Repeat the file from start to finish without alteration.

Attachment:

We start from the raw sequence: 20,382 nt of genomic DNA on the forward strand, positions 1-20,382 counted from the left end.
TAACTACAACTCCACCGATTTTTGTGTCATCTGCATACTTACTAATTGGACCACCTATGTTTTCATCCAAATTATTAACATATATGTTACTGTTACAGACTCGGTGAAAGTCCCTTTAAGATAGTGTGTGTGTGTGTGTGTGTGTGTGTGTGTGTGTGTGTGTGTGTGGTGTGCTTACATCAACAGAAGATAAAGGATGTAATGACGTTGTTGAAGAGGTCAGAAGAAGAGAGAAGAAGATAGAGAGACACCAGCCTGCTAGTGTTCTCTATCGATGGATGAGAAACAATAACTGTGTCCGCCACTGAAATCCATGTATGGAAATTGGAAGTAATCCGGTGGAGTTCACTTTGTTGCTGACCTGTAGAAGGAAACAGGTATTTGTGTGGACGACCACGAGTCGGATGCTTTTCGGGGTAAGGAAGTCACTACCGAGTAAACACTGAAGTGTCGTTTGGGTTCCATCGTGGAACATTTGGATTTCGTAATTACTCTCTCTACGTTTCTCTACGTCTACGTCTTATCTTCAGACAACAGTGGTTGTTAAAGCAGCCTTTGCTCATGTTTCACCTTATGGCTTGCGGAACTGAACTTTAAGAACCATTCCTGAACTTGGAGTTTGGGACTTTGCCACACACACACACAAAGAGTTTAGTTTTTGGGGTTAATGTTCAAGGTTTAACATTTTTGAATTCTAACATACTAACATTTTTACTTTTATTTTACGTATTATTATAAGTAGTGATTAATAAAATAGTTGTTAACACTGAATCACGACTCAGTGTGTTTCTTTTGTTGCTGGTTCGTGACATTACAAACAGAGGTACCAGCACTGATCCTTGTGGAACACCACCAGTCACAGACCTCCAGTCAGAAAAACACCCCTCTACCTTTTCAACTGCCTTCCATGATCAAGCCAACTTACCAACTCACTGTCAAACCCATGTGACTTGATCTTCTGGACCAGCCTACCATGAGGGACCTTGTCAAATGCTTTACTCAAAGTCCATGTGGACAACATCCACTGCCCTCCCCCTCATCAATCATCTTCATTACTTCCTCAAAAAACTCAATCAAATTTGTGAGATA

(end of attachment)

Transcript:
We start from the raw sequence: 20,382 nt of genomic DNA on the forward strand, positions 1-20,382 counted from the left end.
TAACTACAACTCCACCGATTTTTGTGTCATCTGCATACTTACTAATTGGACCACCTATGTTTTCATCCAAATTATTAACATATATGTTACTGTTACAGACTCGGTGAAAGTCCCTTTAAGATAGTGTGTGTGTGTGTGTGTGTGTGTGTGTGTGTGTGTGTGTGTGTGGTGTGCTTACATCAACAGAAGATAAAGGATGTAATGACGTTGTTGAAGAGGTCAGAAGAAGAGAGAAGAAGATAGAGAGACACCAGCCTGCTAGTGTTCTCTATCGATGGATGAGAAACAATAACTGTGTCCGCCACTGAAATCCATGTATGGAAATTGGAAGTAATCCGGTGGAGTTCACTTTGTTGCTGACCTGTAGAAGGAAACAGGTATTTGTGTGGACGACCACGAGTCGGATGCTTTTCGGGGTAAGGAAGTCACTACCGAGTAAACACTGAAGTGTCGTTTGGGTTCCATCGTGGAACATTTGGATTTCGTAATTACTCTCTCTACGTTTCTCTACGTCTACGTCTTATCTTCAGACAACAGTGGTTGTTAAAGCAGCCTTTGCTCATGTTTCACCTTATGGCTTGCGGAACTGAACTTTAAGAACCATTCCTGAACTTGGAGTTTGGGACTTTGCCACACACACACACAAAGAGTTTAGTTTTTGGGGTTAATGTTCAAGGTTTAACATTTTTGAATTCTAACATACTAACATTTTTACTTTTATTTTACGTATTATTATAAGTAGTGATTAATAAAATAGTTGTTAACACTGAATCACGACTCAGTGTGTTTCTTTTGTTGCTGGTTCGTGACATTACAAACAGAGGTACCAGCACTGATCCTTGTGGAACACCACCAGTCACAGACCTCCAGTCAGAAAAACACCCCTCTACCTTTTCAACTGCCTTCCATGATCAAGCCAACTTACCAACTCACTGTCAAACCCATGTGACTTGATCTTCTGGACCAGCCTACCATGAGGGACCTTGTCAAATGCTTTACTCAAAGTCCATGTGGACAACATCCACTGCCCTCCCCCTCATCAATCATCTTCATTACTTCCTCAAAAAACTCAATCAAATTTGTGAGATA